Breitling: Navitimer Rattrapante28 September 2017
Few watch brands have their own mechanical chronograph movements, especially if we talk about split-seconds movement genuinely developed and produced in-house.
Among these few, historically, there’s Breitling: from the invention of the first independent pushpiece at 2 o’clock (1915), the second independent pushpiece (1934) and the first selfwinding chronograph (1969). Many collectors seek after the famous 1944 Duograph – a great Breitling classic – equipped with an ultra-thin split-seconds chronograph movement.
Today, Breitling launches its Manufacture Caliber B03, officially chronometer-certified by the COSC and chooses another great classic, the Navitimer (since 1952) for its exceptional new ‘engine’.
The split-seconds chronograph is considered one of the hardest watchmaking mechanisms to create. That is why this “Grand Complication” is generally produced in small series and requires watchmakers to perform a lengthy process of adjustment and rating. In developing its own split-seconds chronograph movement, Breitling has stayed true to its philosophy of “instruments for professionals”, focusing on sturdiness, precision and reliability as applied to large-scale production. “Quality in series”, as a 1940s Breitling slogan already proclaimed.
The major challenge related to the level of energy. The constant stopping and starting of the split-seconds hand results in variable energy requirements that can prove detrimental to chronometric precision and reduce a watch’s power reserve. One of the means of resolving this issue consists in equipping the movement with an isolating system serving to disconnect the split-seconds hand when it is stopped. This was the approach chosen by Breitling, developing two innovations for which patents have been filed. The first breakthrough relates to the isolating system. Breitling has replaced the cylindrical pin (the component driving the split-seconds lever) by a stamped part enabling it to achieve a more precisely defined shape, as well as enhanced sturdiness, with no impact on the precision of the timing, nor on the power reserve. The second innovation concerns the mechanism for stopping the split-seconds hand. Watchmakers traditionally use a wheel (either smooth or with extremely fine toothing) that is clamped in place. Inspired by cycle brakes equipped with rubber pads, Breitling’s engineers had the idea of surrounding the wheel with an O-ring seal that would be compressed by the clamp. This results in extremely precise stopping and a system that is simpler to produce and thus more reliable.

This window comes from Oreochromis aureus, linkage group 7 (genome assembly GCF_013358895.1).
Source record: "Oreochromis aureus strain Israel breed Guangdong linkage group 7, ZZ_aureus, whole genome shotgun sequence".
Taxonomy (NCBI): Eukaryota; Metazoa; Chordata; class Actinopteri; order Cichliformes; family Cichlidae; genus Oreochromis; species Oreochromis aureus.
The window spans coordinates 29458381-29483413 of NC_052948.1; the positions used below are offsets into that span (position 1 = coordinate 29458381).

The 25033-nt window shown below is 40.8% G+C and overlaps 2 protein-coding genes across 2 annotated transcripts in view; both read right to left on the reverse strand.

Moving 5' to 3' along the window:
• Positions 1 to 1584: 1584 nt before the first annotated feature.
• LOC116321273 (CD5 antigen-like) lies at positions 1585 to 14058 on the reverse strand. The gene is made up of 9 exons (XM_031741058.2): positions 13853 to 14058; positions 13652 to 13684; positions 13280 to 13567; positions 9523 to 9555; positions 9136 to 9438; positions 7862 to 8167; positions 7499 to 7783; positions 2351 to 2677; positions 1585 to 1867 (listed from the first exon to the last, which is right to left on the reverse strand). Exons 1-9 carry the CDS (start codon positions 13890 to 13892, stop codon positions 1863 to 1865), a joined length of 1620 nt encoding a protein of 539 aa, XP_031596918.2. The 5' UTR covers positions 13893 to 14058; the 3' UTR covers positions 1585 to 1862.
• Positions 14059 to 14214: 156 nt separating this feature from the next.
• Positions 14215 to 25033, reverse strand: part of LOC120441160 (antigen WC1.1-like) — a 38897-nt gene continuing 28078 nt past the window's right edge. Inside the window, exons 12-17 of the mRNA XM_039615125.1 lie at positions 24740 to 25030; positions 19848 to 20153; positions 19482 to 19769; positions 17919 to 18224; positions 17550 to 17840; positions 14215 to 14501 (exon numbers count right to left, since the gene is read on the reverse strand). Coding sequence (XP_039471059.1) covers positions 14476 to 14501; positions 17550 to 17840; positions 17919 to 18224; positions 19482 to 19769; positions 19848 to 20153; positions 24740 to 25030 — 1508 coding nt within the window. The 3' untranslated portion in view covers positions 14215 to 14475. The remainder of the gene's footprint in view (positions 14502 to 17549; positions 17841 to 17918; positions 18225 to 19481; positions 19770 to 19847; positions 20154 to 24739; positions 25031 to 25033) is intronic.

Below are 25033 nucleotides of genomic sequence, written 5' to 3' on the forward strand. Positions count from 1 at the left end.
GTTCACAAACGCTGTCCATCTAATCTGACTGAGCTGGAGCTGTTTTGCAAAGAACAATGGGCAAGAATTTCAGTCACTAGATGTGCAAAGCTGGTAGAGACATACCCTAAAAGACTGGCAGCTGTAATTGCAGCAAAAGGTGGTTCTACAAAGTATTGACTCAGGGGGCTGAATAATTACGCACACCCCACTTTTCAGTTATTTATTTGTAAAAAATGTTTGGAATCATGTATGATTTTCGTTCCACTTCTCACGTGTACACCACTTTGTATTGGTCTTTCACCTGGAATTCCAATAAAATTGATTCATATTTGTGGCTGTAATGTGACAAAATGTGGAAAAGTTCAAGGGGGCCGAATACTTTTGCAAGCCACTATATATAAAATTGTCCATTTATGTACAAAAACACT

In developing its Caliber B03, Breitling worked on the basis of its Caliber 01, picking up the 70-hour power reserve as well as an innovative modular-type architecture: the split-seconds mechanism comprises just 28 parts!
Equipped with a 45 mm case, the Navitimer Rattrapante comes in steel as well as a 250-piece red gold limited edition (with a transparent caseback). Both watches have a bronze-colored dial, silver-toned counters and inner bezel reflecting the classic Navitimer look.
Finally, the B logo with its anchor symbol generally adorning the base of the Navitimer chronograph hands is in this instance divided between the two seconds hands: with the B on the red chronograph hand and the anchor on the split-seconds hand. This means the two elements are separated when the split-seconds hand is stopped, before reforming the brand signature when the hands are again overlaid.